I haven’t really been big into gaming lately; aside from the upcoming BioShock, I’m pretty clueless as to what’s really out there now for the Xbox 360 (my next gen console of choice, or rather the one that I happen to have). Recently when I made a trip to the local video store, I noticed they had Tenchu Z in stock — if you’re unaware, the Tenchu series focuses on stealth and action, featuring ninja warriors doing various ninja-y things. Back in the day, I picked up one of the Tenchu games that had been released for Xbox; while it wasn’t the greatest game I’d ever played, it was enjoyable. Thus, I decided to try out the newest next-gen version in the series.
Much like the classic
Perigee Apogee games of old, Tenchu Z lets you choose your character — play as either a girl, or a boy! You get to choose which character you wish to play, either male or female. But Tenchu Z takes this one step further than the Tenchu games of old, because now you get to customize your character! Choose from various face styles, hair styles, and clothing styles to make your ultimate ninja warrior! As you progress though the game, you even unlock new faces, hair styles, and clothing to purchase. Wow! Once that’s out of the way, you get to customize your “partner,” who I have yet to see in my playthrough. Anyhow, your partner is automatically assigned the gender opposite of what you chose for the main character (and as you can see in the screenshot to the left, I made my primary character a female — which may possibly mean that I am, in fact, a girl).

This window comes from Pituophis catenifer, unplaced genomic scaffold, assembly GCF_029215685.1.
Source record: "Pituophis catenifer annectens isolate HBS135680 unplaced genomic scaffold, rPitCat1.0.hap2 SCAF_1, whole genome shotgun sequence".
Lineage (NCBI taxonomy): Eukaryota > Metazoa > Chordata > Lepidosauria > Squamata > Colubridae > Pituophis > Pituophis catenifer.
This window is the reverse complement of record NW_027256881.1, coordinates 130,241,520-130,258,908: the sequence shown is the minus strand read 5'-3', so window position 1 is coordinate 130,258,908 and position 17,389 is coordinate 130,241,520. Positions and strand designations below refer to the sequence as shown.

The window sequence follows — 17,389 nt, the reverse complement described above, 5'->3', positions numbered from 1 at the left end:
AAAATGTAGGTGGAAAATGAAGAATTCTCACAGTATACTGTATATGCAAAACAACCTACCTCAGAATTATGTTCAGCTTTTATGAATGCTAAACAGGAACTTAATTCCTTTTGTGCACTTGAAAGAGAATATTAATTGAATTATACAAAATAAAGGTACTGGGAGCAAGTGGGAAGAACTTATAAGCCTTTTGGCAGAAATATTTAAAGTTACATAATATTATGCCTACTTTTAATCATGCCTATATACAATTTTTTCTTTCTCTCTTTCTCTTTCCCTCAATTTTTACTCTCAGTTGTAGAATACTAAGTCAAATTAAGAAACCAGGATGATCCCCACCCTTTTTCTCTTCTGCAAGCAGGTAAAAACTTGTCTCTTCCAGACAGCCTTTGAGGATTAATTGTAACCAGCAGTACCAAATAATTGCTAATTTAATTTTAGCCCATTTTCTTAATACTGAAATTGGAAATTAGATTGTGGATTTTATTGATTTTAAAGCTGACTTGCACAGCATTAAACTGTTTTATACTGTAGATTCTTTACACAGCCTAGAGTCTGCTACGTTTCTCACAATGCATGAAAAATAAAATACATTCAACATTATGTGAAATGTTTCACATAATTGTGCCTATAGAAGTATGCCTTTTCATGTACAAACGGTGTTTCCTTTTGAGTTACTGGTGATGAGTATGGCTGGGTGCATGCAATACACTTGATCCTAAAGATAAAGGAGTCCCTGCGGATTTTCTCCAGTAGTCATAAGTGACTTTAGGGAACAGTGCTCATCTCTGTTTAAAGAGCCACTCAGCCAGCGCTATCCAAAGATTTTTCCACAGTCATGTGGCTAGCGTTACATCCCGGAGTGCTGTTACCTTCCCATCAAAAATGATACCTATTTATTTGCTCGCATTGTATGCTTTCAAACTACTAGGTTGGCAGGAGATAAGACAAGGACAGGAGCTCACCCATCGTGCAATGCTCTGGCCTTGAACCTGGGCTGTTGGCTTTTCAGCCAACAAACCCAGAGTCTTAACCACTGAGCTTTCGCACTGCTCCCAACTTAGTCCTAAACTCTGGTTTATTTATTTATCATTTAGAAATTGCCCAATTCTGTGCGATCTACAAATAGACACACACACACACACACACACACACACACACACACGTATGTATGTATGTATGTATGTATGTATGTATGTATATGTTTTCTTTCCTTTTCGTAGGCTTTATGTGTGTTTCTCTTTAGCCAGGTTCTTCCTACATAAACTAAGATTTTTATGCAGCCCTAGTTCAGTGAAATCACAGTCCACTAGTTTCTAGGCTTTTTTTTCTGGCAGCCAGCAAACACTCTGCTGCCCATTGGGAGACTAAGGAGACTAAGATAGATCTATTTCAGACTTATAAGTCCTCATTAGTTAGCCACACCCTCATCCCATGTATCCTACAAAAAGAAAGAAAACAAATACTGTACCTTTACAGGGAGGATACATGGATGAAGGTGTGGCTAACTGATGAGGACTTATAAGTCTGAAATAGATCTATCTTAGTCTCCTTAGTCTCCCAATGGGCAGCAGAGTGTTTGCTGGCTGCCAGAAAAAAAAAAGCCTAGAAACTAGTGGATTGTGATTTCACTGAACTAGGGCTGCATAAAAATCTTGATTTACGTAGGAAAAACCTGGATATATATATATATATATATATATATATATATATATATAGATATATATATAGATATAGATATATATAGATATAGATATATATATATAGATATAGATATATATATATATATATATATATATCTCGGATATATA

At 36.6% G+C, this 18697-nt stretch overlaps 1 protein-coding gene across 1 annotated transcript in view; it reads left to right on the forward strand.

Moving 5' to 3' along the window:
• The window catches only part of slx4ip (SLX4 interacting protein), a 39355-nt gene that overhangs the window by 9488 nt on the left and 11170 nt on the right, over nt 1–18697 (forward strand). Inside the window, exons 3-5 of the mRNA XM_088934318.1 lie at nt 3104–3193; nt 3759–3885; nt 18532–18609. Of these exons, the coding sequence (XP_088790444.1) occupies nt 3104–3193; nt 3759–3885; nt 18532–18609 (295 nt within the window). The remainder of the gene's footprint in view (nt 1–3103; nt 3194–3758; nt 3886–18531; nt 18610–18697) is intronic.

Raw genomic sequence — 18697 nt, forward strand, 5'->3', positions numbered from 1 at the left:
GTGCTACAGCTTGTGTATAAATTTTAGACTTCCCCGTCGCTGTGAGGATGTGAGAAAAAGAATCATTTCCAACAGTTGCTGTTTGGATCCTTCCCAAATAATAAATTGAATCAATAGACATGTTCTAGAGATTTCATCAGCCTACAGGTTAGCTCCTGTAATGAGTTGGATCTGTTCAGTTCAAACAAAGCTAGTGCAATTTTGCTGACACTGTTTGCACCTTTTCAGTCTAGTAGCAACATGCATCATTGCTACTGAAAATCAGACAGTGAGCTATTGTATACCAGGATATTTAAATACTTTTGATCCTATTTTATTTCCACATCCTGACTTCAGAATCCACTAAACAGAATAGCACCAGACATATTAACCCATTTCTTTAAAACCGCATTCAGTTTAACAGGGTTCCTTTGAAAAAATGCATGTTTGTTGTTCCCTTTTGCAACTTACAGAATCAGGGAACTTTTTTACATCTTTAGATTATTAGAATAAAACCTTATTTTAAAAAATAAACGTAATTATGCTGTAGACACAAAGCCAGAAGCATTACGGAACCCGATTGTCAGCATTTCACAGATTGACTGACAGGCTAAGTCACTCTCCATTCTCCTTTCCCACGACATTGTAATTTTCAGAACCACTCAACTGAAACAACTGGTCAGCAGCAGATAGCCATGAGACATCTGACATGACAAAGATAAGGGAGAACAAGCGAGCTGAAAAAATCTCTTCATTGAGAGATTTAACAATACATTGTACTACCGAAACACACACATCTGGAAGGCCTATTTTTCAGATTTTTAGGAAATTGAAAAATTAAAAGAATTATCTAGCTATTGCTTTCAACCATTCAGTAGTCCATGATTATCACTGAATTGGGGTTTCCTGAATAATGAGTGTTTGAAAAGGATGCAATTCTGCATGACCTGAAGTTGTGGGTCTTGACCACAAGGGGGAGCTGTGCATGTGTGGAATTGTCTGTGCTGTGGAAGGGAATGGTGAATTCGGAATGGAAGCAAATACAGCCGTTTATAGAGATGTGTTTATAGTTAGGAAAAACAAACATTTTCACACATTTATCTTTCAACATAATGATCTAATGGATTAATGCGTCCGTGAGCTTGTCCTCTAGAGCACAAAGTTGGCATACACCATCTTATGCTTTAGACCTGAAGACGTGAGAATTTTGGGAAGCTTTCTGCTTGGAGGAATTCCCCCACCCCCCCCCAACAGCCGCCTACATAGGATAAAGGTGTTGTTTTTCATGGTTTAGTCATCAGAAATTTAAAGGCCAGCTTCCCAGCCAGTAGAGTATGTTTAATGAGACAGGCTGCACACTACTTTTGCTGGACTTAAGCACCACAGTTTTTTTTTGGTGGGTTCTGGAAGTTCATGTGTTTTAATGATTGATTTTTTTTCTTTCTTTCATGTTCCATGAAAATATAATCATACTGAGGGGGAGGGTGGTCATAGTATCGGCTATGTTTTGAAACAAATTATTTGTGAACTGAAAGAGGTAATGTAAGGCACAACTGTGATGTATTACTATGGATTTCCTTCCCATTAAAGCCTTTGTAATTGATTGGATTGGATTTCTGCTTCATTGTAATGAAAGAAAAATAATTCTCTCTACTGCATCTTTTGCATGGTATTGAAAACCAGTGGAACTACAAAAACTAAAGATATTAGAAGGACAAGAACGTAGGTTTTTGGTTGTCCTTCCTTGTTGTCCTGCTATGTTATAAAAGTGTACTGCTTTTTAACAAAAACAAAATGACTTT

As the game begins, you’re treated to a small training mission that shows you the basics of the game. In what could be thought of as a massive loophole, you can repeat this easy training mission over and over and over to rack up easy money — you get scored on all missions, including the training mission. Uh, woo hoo? After that you start the game proper, always returning to the “Ninja Village” in-between quests, in order to purchase items, clothing and abilities. The first few missions — mostly dealing with assassinations and the like — are linear, but eventually you get a large number of different missions to choose from at once (though all are numbered). I’m not too far into the game — I’ve completed five missions so far, and the game tracker reports that I’ve completed 3% of all missions. Yikes.
Stealth is obviously key in this game. You get no fewer than three different gauges measuring various aspects of your stealth: there’s a sound meter that indicates if you’re making too much noise; a light bar that shows how illuminated you are (and thus, visible to enemies); and lastly, there’s an all-in-one gauge that tells you both how far (roughly) the nearest enemy is to you, and their current level of alertness. If the icon is green, everything is normal; blue means an enemy is aware of you, but hasn’t seen you or has lost sight of you; yellow means you’re in their field of vision; purple means they’ve heard you; orange means they smell you (no, I’m not making that up), and a flaming icon means your cover has been blown (so get the hell out of there).